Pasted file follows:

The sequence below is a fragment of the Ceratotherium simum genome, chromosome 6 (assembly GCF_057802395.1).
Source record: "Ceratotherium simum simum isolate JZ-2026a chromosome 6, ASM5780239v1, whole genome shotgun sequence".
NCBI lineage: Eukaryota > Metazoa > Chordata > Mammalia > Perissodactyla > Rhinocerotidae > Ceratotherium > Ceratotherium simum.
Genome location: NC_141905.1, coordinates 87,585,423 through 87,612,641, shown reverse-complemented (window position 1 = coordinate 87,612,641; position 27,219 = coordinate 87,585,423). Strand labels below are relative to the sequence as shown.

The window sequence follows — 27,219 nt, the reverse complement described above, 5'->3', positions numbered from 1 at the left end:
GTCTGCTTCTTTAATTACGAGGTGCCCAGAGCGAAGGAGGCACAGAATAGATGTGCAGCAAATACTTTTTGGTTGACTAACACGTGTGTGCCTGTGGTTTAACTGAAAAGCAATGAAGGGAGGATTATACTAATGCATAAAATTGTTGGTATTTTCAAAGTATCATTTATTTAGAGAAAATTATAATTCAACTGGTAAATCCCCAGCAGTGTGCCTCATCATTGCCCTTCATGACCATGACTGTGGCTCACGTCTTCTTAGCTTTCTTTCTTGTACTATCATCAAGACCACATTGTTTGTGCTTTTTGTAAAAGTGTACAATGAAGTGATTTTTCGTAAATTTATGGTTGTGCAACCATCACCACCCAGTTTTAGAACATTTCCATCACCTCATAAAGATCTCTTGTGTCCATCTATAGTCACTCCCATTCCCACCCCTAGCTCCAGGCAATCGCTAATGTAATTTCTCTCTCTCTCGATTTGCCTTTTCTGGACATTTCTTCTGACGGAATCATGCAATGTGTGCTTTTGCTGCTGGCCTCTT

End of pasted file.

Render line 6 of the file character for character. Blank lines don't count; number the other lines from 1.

GTCTGCTTCTTTAATTACGAGGTGCCCAGAGCGAAGGAGGCACAGAATAGATGTGCAGCAAATACTTTTTGGTTGACTAACACGTGTGTGCCTGTGGTTTAACTGAAAAGCAATGAAGGGAGGATTATACTAATGCATAAAATTGTTGGTATTTTCAAAGTATCATTTATTTAGAGAAAATTATAATTCAACTGGTAAATCCCCAGCAGTGTGCCTCATCATTGCCCTTCATGACCATGACTGTGGCTCACGTCTTCTTAGCTTTCTTTCTTGTACTATCATCAAGACCACATTGTTTGTGCTTTTTGTAAAAGTGTACAATGAAGTGATTTTTCGTAAATTTATGGTTGTGCAACCATCACCACCCAGTTTTAGAACATTTCCATCACCTCATAAAGATCTCTTGTGTCCATCTATAGTCACTCCCATTCCCACCCCTAGCTCCAGGCAATCGCTAATGTAATTTCTCTCTCTCTCGATTTGCCTTTTCTGGACATTTCTTCTGACGGAATCATGCAATGTGTGCTTTTGCTGCTGGCCTCTT